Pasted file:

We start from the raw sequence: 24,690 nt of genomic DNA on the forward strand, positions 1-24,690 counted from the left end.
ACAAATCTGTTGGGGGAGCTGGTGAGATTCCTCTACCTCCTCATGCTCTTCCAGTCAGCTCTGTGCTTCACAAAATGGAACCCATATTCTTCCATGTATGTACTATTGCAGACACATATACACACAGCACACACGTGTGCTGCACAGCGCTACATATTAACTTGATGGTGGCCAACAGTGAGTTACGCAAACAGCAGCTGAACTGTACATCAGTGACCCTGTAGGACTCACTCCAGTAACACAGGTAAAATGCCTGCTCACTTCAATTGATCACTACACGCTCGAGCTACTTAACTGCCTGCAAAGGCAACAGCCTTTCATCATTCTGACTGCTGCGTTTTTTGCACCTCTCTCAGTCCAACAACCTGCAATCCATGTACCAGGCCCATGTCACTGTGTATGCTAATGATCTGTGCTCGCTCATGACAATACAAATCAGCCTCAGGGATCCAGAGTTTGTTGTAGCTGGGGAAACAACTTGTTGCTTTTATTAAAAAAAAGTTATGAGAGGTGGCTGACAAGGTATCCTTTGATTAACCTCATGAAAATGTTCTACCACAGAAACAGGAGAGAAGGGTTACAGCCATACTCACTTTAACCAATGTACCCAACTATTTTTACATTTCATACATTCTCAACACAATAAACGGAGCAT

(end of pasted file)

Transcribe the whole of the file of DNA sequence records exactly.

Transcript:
We start from the raw sequence: 24,690 nt of genomic DNA on the forward strand, positions 1-24,690 counted from the left end.
ACAAATCTGTTGGGGGAGCTGGTGAGATTCCTCTACCTCCTCATGCTCTTCCAGTCAGCTCTGTGCTTCACAAAATGGAACCCATATTCTTCCATGTATGTACTATTGCAGACACATATACACACAGCACACACGTGTGCTGCACAGCGCTACATATTAACTTGATGGTGGCCAACAGTGAGTTACGCAAACAGCAGCTGAACTGTACATCAGTGACCCTGTAGGACTCACTCCAGTAACACAGGTAAAATGCCTGCTCACTTCAATTGATCACTACACGCTCGAGCTACTTAACTGCCTGCAAAGGCAACAGCCTTTCATCATTCTGACTGCTGCGTTTTTTGCACCTCTCTCAGTCCAACAACCTGCAATCCATGTACCAGGCCCATGTCACTGTGTATGCTAATGATCTGTGCTCGCTCATGACAATACAAATCAGCCTCAGGGATCCAGAGTTTGTTGTAGCTGGGGAAACAACTTGTTGCTTTTATTAAAAAAAAGTTATGAGAGGTGGCTGACAAGGTATCCTTTGATTAACCTCATGAAAATGTTCTACCACAGAAACAGGAGAGAAGGGTTACAGCCATACTCACTTTAACCAATGTACCCAACTATTTTTACATTTCATACATTCTCAACACAATAAACGGAGCAT